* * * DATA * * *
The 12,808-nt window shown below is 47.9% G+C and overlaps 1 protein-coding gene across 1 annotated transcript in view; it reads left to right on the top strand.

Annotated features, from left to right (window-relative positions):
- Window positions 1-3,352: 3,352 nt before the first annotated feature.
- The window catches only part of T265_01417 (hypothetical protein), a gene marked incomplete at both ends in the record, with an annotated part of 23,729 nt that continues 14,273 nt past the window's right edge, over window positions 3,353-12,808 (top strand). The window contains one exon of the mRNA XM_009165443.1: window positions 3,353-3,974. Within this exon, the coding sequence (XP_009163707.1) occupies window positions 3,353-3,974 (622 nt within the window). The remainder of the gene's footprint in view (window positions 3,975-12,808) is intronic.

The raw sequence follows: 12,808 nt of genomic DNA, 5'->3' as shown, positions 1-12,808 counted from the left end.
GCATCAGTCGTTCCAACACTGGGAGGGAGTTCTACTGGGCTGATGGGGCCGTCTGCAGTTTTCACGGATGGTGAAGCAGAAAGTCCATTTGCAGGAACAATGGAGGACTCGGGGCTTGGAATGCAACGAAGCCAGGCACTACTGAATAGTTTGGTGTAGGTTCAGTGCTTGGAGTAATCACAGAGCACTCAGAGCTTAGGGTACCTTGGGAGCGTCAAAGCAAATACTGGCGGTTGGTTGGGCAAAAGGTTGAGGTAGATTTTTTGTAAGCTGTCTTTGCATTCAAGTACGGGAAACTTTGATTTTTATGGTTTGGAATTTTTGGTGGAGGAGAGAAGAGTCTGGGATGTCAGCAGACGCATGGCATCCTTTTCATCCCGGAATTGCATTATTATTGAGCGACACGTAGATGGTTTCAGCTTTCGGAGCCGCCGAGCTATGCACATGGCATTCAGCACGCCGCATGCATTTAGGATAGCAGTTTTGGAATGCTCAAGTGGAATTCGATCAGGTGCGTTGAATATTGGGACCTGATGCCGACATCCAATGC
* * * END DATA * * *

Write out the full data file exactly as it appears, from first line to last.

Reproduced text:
The 12,808-nt window shown below is 47.9% G+C and overlaps 1 protein-coding gene across 1 annotated transcript in view; it reads left to right on the top strand.

Annotated features, from left to right (window-relative positions):
- Window positions 1-3,352: 3,352 nt before the first annotated feature.
- The window catches only part of T265_01417 (hypothetical protein), a gene marked incomplete at both ends in the record, with an annotated part of 23,729 nt that continues 14,273 nt past the window's right edge, over window positions 3,353-12,808 (top strand). The window contains one exon of the mRNA XM_009165443.1: window positions 3,353-3,974. Within this exon, the coding sequence (XP_009163707.1) occupies window positions 3,353-3,974 (622 nt within the window). The remainder of the gene's footprint in view (window positions 3,975-12,808) is intronic.

The raw sequence follows: 12,808 nt of genomic DNA, 5'->3' as shown, positions 1-12,808 counted from the left end.
GCATCAGTCGTTCCAACACTGGGAGGGAGTTCTACTGGGCTGATGGGGCCGTCTGCAGTTTTCACGGATGGTGAAGCAGAAAGTCCATTTGCAGGAACAATGGAGGACTCGGGGCTTGGAATGCAACGAAGCCAGGCACTACTGAATAGTTTGGTGTAGGTTCAGTGCTTGGAGTAATCACAGAGCACTCAGAGCTTAGGGTACCTTGGGAGCGTCAAAGCAAATACTGGCGGTTGGTTGGGCAAAAGGTTGAGGTAGATTTTTTGTAAGCTGTCTTTGCATTCAAGTACGGGAAACTTTGATTTTTATGGTTTGGAATTTTTGGTGGAGGAGAGAAGAGTCTGGGATGTCAGCAGACGCATGGCATCCTTTTCATCCCGGAATTGCATTATTATTGAGCGACACGTAGATGGTTTCAGCTTTCGGAGCCGCCGAGCTATGCACATGGCATTCAGCACGCCGCATGCATTTAGGATAGCAGTTTTGGAATGCTCAAGTGGAATTCGATCAGGTGCGTTGAATATTGGGACCTGATGCCGACATCCAATGC